County Clerk Kendall Accepts Historic Kansas Flag
Banner Joins Clerk’s Office Historic Documents Collection
Poughkeepsie… In a ceremonial transfer, County Clerk Bradford H. Kendall accepted the loan of an original Civil War-period Kansas flag from the Dutchess County Historical Society at the August Board Meeting of the Dutchess County Legislature. The flag, an integral piece of county history, descended through the Benjamin J. Hall family of Stanford and Millbrook. Hall was an active member of the local school board, an assessor, and a road master. Oral histories suggest that the flag was sewn by Benjamin Hall’s wife, Lavinia Preston Hall.
Known as the Kansas flag, the banner became the official flag of the United States on July 4, 1861. Each of the thirty-four stars, arranged in the “Great Star” pattern represents a state in the Union. The thirty-fourth star was added to the flag after January 29, 1861 with the admission of Kansas to the Union. It remained in official use until July 4, 1863 when West Virginia’s entry on June 20, 1863 resulted in the thirty-fifth star. Abraham Lincoln was the only President to serve under the Kansas flag.
The flag and a panel detailing its history along with photos of the Hall family will be displayed on the second floor in the County Office Building, adjacent to the Records Room entrance. Margaret G. Duff donated the flag and photographs to the Dutchess County Historical Society in memory of Ruth Hall Graham, Rosalie Hall Cramer-Hurst, and Virginia Hale Howe, daughters of Virgil Hall.
Dutchess County Clerk Brad Kendall stated, “We are honored to display this historic flag that has direct ties to Dutchess County in our collection. This is a fine example of the collaboration between the Clerk’s Office and our historical societies working together to promote our rich history.”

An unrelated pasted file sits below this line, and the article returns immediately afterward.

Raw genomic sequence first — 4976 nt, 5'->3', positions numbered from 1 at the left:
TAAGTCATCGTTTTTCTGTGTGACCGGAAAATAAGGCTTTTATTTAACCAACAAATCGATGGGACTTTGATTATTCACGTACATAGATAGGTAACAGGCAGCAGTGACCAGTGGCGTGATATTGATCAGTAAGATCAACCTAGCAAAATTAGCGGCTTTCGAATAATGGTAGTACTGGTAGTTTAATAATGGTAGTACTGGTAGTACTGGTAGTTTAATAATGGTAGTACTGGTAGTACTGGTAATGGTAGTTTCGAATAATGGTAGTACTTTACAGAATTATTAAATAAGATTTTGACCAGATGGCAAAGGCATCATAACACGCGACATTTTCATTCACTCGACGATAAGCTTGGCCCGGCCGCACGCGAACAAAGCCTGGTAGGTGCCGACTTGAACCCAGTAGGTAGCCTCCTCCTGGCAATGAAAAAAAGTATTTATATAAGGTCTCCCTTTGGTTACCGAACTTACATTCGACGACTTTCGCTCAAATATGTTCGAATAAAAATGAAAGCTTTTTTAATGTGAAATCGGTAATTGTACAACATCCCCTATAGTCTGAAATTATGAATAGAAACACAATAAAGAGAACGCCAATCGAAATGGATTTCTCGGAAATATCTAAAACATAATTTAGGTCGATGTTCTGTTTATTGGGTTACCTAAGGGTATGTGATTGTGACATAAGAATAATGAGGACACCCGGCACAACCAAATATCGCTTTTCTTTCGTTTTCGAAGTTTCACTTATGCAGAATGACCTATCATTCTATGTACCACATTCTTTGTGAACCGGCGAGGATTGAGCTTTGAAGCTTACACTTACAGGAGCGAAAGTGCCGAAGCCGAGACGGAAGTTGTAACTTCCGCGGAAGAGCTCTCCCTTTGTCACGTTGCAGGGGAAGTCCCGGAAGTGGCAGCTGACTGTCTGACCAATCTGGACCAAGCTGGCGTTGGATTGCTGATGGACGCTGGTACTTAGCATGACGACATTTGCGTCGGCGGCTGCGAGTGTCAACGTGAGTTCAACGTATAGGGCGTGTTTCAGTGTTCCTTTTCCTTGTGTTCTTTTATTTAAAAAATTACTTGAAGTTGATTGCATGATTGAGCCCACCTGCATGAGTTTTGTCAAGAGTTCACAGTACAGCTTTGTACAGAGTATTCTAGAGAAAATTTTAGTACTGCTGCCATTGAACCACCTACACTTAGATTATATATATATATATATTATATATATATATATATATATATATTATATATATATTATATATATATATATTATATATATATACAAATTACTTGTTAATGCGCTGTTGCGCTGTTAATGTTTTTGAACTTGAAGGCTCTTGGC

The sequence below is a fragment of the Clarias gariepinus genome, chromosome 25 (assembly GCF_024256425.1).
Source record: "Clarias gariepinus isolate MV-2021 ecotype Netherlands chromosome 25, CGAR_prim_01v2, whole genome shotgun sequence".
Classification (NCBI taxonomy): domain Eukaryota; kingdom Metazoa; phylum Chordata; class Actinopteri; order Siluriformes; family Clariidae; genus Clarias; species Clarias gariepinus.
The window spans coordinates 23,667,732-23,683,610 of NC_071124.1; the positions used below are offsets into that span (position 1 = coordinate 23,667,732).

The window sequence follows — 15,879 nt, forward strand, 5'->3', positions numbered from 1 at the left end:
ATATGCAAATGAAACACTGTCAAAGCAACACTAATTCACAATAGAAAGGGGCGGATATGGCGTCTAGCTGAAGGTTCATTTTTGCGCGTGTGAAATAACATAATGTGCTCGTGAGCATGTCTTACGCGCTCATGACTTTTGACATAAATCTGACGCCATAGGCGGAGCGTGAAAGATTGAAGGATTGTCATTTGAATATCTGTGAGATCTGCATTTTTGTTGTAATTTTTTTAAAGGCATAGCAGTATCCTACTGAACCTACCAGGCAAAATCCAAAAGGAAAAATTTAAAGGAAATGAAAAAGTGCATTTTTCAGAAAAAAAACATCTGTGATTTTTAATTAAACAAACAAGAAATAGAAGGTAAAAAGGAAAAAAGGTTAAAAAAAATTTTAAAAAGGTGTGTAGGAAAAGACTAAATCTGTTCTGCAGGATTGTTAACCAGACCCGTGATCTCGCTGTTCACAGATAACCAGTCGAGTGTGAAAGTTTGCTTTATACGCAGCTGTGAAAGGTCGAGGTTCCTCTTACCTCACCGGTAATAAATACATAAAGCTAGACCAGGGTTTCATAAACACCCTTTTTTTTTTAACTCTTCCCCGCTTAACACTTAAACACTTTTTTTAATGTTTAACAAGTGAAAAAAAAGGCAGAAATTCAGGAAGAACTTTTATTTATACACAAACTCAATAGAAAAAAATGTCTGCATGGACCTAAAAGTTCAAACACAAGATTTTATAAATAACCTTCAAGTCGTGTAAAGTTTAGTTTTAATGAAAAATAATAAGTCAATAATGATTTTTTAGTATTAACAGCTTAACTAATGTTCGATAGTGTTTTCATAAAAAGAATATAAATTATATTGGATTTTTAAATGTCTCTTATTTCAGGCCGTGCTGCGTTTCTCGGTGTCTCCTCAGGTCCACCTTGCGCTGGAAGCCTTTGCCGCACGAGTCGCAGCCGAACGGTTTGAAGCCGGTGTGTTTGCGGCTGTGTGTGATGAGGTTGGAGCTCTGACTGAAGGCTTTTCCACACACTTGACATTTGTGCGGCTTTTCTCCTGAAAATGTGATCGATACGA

Denise Doring VanBuren, President of the Dutchess County Historical Society Board of Trustees and Patty Moore, Dutchess County Historical Society Executive Director participated in the ceremony. VanBuren stated, “On behalf of the Dutchess County Historical Society, we are delighted to partner with our County’s leadership to display this historic and beautiful flag in such a prominent location. We are grateful to Benjamin and Lavinia Hall’s generous descendants for helping us to preserve and celebrate this iconic symbol of our nation. What a thrill to know that a local Millbrook-area family flew this flag with pride during such a critical period and more than 150 years ago. Displays like this bring history to life – and remind us of our evolution as a people. We especially appreciate all of the County officials who recognize this and who have made this display possible.”
“While our national flag has undergone many design changes since its adoption, every version reminds us of our nation’s proud history,” said Dutchess County Historian William P. Tatum III, “having such a rare version of the flag with local roots testifies to the county’s longstanding patriotic spirit and participation in the American experience.”